In either the Mercado building at the Downtown campus or the Community Service building at the Tempe campus, the girls are taught by paid staff members to manipulate advanced computer programs such as Scratch, a game-design program developed at MIT, and JokaydiaGrid, in which girls use open-sim technology to create virtual universes.
This program structure differs only slightly from the Denver program, where the same CompuGirls curriculum is taught as an eighth-period class at a local middle school.
Scott said she hopes young women involved in CompuGirls, no matter the location, will be inspired by the curriculum to pursue technology-related careers in which they will continue to promote social change.
The program has hired various guest speakers to help achieve this goal, including Miss Arizona Latina Brenda Soto, an engineering student at ASU.
Soto encouraged program participants at a recent CompuGirls event to redefine “STEMeotypes” by embracing their femininity simultaneously with an education in STEM-related fields.
Sarah Shimchick is CompuGirls' program manager.
“Using technology is a way to give girls a voice that enables them to discuss issues of significance to them and to their communities,” Shimchick said.
She emphasized the importance of a female presence in the technology industry and said a higher concentration of women in STEM fields was necessary in order to challenge gender stereotypes and promote ideas about feminism and self-confidence.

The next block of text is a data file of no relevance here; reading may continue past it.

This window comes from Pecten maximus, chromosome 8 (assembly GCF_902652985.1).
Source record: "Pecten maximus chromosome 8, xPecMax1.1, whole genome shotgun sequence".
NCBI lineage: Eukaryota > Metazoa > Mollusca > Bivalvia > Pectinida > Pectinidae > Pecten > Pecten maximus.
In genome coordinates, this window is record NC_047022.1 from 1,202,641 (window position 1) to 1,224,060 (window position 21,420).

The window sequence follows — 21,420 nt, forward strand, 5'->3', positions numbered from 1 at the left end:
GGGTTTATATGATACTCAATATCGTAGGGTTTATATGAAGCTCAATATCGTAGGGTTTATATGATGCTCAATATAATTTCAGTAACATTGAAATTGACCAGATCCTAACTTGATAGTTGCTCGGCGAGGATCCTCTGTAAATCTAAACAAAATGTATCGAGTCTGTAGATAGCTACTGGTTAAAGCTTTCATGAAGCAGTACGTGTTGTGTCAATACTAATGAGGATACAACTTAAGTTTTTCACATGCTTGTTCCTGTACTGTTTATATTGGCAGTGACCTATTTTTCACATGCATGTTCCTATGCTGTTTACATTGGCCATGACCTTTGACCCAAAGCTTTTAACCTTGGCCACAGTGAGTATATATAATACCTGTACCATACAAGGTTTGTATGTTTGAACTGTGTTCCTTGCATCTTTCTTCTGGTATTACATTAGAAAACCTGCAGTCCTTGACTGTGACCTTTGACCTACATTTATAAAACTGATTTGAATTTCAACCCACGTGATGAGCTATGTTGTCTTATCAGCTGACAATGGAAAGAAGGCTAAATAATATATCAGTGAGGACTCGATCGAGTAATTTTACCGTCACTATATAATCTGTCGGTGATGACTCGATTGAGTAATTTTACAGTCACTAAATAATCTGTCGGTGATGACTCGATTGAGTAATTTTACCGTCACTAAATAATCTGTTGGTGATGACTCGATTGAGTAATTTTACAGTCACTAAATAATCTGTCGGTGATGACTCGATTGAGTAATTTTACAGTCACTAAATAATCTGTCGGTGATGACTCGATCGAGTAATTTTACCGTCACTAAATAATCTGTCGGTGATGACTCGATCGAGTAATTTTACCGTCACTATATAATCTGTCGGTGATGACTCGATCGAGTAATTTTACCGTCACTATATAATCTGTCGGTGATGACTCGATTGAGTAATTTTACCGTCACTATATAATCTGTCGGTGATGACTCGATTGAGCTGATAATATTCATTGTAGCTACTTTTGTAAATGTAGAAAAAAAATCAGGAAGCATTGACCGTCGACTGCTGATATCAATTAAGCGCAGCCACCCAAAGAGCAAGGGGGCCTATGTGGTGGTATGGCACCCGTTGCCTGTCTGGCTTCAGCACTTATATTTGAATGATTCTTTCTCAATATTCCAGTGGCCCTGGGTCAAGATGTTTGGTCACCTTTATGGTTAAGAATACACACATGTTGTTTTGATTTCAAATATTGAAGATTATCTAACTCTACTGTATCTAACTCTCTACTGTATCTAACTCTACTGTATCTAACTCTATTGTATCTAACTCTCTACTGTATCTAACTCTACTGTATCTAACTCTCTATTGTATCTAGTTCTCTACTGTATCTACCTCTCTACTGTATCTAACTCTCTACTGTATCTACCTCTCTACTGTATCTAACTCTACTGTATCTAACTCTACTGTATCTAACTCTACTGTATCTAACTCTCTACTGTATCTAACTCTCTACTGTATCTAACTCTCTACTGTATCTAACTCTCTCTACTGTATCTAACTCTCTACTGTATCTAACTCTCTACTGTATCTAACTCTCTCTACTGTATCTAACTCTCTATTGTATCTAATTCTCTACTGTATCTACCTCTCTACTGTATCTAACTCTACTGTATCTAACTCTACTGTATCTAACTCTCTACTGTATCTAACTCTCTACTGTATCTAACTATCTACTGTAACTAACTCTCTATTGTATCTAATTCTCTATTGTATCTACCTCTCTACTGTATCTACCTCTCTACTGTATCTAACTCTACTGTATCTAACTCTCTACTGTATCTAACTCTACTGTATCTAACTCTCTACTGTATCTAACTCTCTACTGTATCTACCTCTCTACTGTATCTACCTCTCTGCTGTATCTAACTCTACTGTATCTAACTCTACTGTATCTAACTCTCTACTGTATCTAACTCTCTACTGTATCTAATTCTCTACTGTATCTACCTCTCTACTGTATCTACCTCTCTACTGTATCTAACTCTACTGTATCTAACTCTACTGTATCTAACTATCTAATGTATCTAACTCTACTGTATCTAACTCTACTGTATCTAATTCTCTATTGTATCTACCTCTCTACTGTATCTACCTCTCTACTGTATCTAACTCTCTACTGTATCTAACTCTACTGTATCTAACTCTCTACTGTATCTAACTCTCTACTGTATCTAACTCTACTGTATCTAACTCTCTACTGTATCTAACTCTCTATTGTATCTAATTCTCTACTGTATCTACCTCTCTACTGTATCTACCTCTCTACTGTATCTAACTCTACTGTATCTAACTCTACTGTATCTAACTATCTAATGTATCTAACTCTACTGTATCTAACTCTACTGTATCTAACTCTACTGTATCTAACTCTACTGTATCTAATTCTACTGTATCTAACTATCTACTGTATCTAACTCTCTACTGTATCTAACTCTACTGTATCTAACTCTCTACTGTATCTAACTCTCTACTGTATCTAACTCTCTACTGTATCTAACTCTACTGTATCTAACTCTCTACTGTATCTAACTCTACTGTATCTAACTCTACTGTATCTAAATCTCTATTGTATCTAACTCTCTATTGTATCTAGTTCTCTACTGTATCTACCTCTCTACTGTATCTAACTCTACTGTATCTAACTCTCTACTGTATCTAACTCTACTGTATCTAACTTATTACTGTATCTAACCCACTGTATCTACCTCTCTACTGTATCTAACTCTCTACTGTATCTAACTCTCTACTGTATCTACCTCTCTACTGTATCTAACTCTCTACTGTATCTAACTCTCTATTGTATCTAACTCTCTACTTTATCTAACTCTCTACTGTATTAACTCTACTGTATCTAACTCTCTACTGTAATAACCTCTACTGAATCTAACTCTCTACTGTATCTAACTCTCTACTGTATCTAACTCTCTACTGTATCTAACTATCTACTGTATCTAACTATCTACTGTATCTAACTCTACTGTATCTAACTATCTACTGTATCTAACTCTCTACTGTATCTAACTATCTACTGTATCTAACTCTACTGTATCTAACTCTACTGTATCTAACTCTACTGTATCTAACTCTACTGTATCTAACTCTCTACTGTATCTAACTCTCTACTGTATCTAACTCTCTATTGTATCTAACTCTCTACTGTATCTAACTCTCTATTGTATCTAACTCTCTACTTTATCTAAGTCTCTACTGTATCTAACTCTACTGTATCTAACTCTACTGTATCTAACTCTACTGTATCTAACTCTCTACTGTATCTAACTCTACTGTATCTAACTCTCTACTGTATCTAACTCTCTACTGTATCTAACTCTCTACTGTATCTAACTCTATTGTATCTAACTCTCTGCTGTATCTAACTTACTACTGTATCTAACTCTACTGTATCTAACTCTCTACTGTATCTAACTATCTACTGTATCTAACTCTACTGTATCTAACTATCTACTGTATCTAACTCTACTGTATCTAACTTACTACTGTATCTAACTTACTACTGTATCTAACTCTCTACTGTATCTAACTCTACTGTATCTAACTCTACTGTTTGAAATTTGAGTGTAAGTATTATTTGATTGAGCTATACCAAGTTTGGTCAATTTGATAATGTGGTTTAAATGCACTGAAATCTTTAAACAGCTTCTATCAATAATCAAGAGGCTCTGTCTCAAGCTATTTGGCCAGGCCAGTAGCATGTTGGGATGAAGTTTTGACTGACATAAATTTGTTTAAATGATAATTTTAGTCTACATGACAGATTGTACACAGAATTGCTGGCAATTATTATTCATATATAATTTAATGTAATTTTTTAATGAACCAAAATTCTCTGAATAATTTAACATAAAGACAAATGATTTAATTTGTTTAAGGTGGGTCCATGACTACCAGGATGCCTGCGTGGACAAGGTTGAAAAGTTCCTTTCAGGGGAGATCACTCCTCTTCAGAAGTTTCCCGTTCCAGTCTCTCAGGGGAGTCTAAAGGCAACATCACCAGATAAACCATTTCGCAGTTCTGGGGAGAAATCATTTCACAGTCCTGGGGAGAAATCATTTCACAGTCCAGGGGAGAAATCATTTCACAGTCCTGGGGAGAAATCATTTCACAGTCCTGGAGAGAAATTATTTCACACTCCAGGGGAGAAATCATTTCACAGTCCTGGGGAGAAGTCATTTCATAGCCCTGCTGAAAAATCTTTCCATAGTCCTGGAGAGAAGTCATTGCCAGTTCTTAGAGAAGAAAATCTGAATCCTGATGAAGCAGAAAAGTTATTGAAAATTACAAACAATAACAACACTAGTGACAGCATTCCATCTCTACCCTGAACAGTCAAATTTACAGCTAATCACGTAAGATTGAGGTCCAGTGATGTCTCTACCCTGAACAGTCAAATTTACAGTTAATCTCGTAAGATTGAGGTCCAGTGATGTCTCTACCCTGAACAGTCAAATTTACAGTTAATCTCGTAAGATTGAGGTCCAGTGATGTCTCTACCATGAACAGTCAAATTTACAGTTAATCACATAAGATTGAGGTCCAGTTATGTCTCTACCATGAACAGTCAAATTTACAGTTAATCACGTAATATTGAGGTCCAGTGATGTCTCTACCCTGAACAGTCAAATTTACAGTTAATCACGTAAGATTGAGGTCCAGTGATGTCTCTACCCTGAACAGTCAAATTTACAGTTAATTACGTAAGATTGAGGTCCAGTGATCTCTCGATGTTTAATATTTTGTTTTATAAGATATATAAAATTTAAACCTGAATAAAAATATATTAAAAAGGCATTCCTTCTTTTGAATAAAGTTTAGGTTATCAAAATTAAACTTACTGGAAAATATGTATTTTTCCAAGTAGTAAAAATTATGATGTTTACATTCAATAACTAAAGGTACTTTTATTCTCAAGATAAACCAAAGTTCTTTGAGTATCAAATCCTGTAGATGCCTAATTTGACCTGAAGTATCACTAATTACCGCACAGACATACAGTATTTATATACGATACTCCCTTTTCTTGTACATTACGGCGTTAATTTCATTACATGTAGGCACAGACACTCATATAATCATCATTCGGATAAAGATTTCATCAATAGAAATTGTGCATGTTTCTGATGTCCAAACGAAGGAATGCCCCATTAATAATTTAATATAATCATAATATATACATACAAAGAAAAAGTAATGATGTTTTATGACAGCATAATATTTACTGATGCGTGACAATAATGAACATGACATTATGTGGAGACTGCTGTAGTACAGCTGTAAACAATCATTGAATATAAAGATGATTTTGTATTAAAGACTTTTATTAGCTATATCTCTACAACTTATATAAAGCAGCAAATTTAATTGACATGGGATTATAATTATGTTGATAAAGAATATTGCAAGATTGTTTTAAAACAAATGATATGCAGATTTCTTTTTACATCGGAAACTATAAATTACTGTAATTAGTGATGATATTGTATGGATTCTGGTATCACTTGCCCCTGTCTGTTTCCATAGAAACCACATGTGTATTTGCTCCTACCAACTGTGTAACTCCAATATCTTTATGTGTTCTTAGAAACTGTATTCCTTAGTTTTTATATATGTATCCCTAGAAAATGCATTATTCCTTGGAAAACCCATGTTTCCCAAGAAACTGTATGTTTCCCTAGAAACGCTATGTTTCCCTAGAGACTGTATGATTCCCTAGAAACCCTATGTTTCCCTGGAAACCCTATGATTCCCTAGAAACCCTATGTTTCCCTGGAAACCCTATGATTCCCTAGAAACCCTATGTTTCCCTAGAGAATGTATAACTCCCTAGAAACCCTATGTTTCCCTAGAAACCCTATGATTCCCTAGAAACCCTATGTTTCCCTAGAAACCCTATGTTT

Chelsea Clinton, who was in Tempe for the Clinton Global Initiative University 2014 on Saturday, stressed the under-representation of women in STEM fields while addressing an audience of students in ASU’s Gammage Auditorium.
Women comprised just 16 percent of science, technology, engineering and math graduates in 2012, she said.
According to data provided by the National Math and Science Initiative, the statistical lack of gender diversity in the fields of STEM shows little improvement between college and post-graduation employment.
Although women constitute 48 percent of the overall workforce in the U.S., only 23 percent of those employed in STEM-related fields are women.
CompuGirls is in the process of conducting research concerning its own influence on the recruitment of women into the technology workforce.
To determine this, the organization employs graduate and undergraduate students who want research experience in assisting professional investigators with the collection and analysis of data related to the educational progression of past and current participants.
Secondary education sophomore Mitzi Vilchis is among CompuGirls’ undergraduate research assistants.
Her connection with the program goes far beyond simply analyzing data, however. She participated as a 15-year-old in 2007, during the program’s first year of operation.
Vilchis said the program made a lasting impact on her technological skillset, community awareness and sense of self-confidence.
She plans to continue to develop her relationship with computers and technology in the future as a college student and eventually as a high school teacher.
“I want to get a digital education certificate (in addition to my secondary education degree), and I want to use the knowledge I was given in CompuGirls in my classroom,” she said. “I think it’s very important.”